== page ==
Meanwhile (novel)

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Meanwhile (The Picture of a Lady)
First edition
Author H. G. Wells
Country United Kingdom
Language English
Publisher Ernest Benn
Publication date
Pages 320

Meanwhile is a 1927 novel by H. G. Wells set in an Italian villa early in 1926. It was chosen as an alternate selection of the recently founded Book of the Month Club and was translated into a number of languages, including Danish, Norwegian, Polish, and Czech. In England, 30,000 copies sold within two months, and by the summer of 1929 50,000 had been sold.[1]

Plot summary[edit]

Meanwhile is divided into two books: "The Utopographer in the Garden" and "Advent".

In the first book, Cynthia and Philip Rylands, a wealthy British couple, are entertaining guests at Casa Terragena, an Italian villa with a famous garden on the Italian Riviera. Among the party are a prominent author, "the great Mr. Sempak," an American aesthete, Mr. Plantagenet-Buchan, the beautiful, vivacious Lady Catherine, Col. and Mrs. Bullace, Lady Grieswold, and a number of others. At dinner, Sempak, a brilliant talker with ideas similar to Wells's, expounds the idea that a "Great Age" is certain to come, and that contemporaries are obliged in the present to live, as it were, "meanwhile": "Since nothing was in order, nothing was completely right. We lived provisionally. There was no just measure of economic worth; we had to live unjustly .... We were justified in taking life as we found it; in return if we had ease and freedom we ought to do all that we could to increase knowledge and bring the great days of a common world-order nearer, a universal justice, the real civilisation, the consummating life, the days that would justify the Martyrdom of Man."[2]

A crisis is precipitated when Cynthia Rylands, who is pregnant with her first child, surprises her husband engaged in a dalliance "in the little bathing chalet" with one of their guests, a Miss Clarges.[3] She is distraught and confides in Sempak, who offers her wise advice in a long letter: she should not forgive her husband, but rather "realise that there is nothing to forgive."[4] Mrs. Rylands accepts Sempak's notion that her husband's real problem is not infidelity but idleness, and the first book ends with him departing at her urging for a visit to England, where his family's vast coal holdings are at risk in the crisis that culminated in the 1926 general strike.

The novel's second "book" is dominated by Philip Rylands's letters describing the British political situation ("many of the leading participants in the strike appear in the novel without disguise"[5]) and his recruitment to the Open Conspiracy, Wells's plan for establishing a World Republic. But it is also punctuated with a number of subplots, some comic, some dramatic. Lady Catherine undertakes the seduction of an unwilling Mr. Sempak, but before this affair can be consummated, she flees to join a British fascist committed to fighting the class war back at home. Mrs. McManus, a nurse from Ulster who comes to assist Mrs. Rylands in the last stages of her pregnancy, is a memorable comic character.[6] And Mrs. Rylands, with the help of Mrs. McManus, comes heroically to the aid of Signor Vinciguerra, a liberal Italian leader being hunted by Italian fascists in her garden; she succeeds in helping him escape to France. Meanwhile concludes with the return of a now devoted, engagé Philip to Cynthia after she has given birth to their son.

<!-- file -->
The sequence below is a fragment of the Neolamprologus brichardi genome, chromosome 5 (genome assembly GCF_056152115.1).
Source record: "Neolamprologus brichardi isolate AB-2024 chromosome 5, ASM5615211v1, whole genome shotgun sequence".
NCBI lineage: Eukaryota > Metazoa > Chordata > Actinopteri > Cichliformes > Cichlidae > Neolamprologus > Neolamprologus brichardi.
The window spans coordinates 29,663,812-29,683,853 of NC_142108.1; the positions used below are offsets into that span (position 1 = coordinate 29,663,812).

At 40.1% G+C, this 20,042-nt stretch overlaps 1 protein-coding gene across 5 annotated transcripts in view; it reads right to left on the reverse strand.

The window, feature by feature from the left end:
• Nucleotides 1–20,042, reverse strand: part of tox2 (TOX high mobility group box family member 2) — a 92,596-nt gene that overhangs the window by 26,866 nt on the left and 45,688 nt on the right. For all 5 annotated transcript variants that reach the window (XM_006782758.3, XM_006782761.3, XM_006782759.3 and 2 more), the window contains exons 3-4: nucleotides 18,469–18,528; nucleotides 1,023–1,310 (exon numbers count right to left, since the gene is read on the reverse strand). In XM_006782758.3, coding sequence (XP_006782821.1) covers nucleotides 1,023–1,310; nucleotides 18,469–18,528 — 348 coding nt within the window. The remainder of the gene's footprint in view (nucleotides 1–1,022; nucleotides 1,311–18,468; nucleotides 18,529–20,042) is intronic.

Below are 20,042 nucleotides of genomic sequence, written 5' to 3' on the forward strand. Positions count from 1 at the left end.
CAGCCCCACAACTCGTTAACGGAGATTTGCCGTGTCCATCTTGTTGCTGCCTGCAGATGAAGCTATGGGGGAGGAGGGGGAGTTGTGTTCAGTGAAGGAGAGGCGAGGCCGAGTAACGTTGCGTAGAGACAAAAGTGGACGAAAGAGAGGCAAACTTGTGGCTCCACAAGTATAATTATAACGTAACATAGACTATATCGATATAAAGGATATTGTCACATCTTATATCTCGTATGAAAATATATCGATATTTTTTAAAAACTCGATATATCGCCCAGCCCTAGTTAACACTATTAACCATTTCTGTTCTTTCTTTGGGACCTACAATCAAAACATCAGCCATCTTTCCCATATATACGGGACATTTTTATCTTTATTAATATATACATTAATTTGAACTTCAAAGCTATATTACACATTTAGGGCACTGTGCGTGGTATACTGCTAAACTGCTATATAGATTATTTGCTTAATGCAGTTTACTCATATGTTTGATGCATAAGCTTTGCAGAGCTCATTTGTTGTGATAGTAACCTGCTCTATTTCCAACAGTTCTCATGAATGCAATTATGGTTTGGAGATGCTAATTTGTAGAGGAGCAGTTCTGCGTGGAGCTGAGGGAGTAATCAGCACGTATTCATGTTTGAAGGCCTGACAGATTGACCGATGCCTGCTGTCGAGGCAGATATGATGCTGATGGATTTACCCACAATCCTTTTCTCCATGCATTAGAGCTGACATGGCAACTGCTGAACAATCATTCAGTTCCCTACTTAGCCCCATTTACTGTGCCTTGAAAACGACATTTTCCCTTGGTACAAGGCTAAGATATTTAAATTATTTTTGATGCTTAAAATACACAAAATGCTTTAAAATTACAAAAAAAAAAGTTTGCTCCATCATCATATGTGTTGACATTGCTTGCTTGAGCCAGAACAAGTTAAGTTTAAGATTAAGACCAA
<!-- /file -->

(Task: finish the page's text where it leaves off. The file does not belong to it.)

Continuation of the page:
Bertrand Russell read Meanwhile "with the most complete sympathy" and told Wells he agreed with it entirely. Beatrice Webb called it an "inspiring essay." Wells's concept of the Open Conspiracy was taken seriously in its day, and he developed it in a book-length treatment published in the following year, discussing it with Lloyd George, Harold Macmillan, Harold Nicholson, and many others.[7]

Meanwhile is regarded variously by later critics. Writing in the 1980s, David C. Smith considered the novel "badly neglected" and praised "excellent descriptions of the rich on the Riviera just before the deluge, as well as a poignant and sharp analysis of the fascist system under stress" and "a strong statement of the Open Conspiracy."[8] But Wells's most recent biographer, Michael Sherborne, judged it "not a successful novel" whose "dull characters ... share predictable views about the state of the world and engage in token romantic entanglements."[9] Some biographies do not mention it at all.[10]


  1. ^ David C. Smith, H. G. Wells: Desperately Mortal: A Biography (New Haven and London: Yale University Press, 1986), p. 291.
  2. ^ H. G. Wells, Meanwhile, Book I, §5 ("The Idea of Meanwhile").
  3. ^ H. G. Wells, Meanwhile, Book I, §9 ("Apparition of Mrs. Rylands").
  4. ^ H. G. Wells, Meanwhile, Book I, §11 ("Two Letters").
  5. ^ David C. Smith, H. G. Wells: Desperately Mortal: A Biography (New Haven and London: Yale University Press, 1986), p. 290.
  6. ^ H. G. Wells, Meanwhile, Book II, §13 ("Opinions of Mrs. McManus").
  7. ^ David C. Smith, H. G. Wells: Desperately Mortal: A Biography (New Haven and London: Yale University Press, 1986), pp. 291–92.
  8. ^ David C. Smith, H. G. Wells: Desperately Mortal: A Biography (New Haven and London: Yale University Press, 1986), pp. 290–91.
  9. ^ Michael Sherborne, H. G. Wells: Another Kind of Life (London and Chester Springs, PA: Peter Owen, 2010), p. 277.
  10. ^ For example, Vincent Brome, H. G. Wells: A Biography (London, New York, and Toronto: Longmans, Green, 1951).